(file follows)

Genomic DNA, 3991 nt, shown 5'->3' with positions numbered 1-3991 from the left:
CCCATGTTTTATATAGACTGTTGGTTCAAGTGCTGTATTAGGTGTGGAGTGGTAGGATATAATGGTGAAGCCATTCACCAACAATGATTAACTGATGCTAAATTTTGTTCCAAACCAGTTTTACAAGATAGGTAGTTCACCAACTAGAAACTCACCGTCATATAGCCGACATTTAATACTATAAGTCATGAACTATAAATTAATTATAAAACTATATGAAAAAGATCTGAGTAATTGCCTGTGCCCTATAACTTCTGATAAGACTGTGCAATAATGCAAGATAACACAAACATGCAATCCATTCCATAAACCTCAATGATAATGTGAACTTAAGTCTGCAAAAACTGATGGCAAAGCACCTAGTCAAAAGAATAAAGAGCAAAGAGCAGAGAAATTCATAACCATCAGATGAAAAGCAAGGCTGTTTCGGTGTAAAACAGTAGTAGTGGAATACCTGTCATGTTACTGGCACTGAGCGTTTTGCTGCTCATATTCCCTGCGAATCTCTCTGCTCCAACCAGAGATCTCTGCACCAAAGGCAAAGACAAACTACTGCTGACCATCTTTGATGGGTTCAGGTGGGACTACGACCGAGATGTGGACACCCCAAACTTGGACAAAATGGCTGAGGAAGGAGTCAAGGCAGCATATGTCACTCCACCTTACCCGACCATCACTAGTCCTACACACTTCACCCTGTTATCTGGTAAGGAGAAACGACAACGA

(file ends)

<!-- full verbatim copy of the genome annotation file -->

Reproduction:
Genomic DNA, 3991 nt, shown 5'->3' with positions numbered 1-3991 from the left:
CCCATGTTTTATATAGACTGTTGGTTCAAGTGCTGTATTAGGTGTGGAGTGGTAGGATATAATGGTGAAGCCATTCACCAACAATGATTAACTGATGCTAAATTTTGTTCCAAACCAGTTTTACAAGATAGGTAGTTCACCAACTAGAAACTCACCGTCATATAGCCGACATTTAATACTATAAGTCATGAACTATAAATTAATTATAAAACTATATGAAAAAGATCTGAGTAATTGCCTGTGCCCTATAACTTCTGATAAGACTGTGCAATAATGCAAGATAACACAAACATGCAATCCATTCCATAAACCTCAATGATAATGTGAACTTAAGTCTGCAAAAACTGATGGCAAAGCACCTAGTCAAAAGAATAAAGAGCAAAGAGCAGAGAAATTCATAACCATCAGATGAAAAGCAAGGCTGTTTCGGTGTAAAACAGTAGTAGTGGAATACCTGTCATGTTACTGGCACTGAGCGTTTTGCTGCTCATATTCCCTGCGAATCTCTCTGCTCCAACCAGAGATCTCTGCACCAAAGGCAAAGACAAACTACTGCTGACCATCTTTGATGGGTTCAGGTGGGACTACGACCGAGATGTGGACACCCCAAACTTGGACAAAATGGCTGAGGAAGGAGTCAAGGCAGCATATGTCACTCCACCTTACCCGACCATCACTAGTCCTACACACTTCACCCTGTTATCTGGTAAGGAGAAACGACAACGA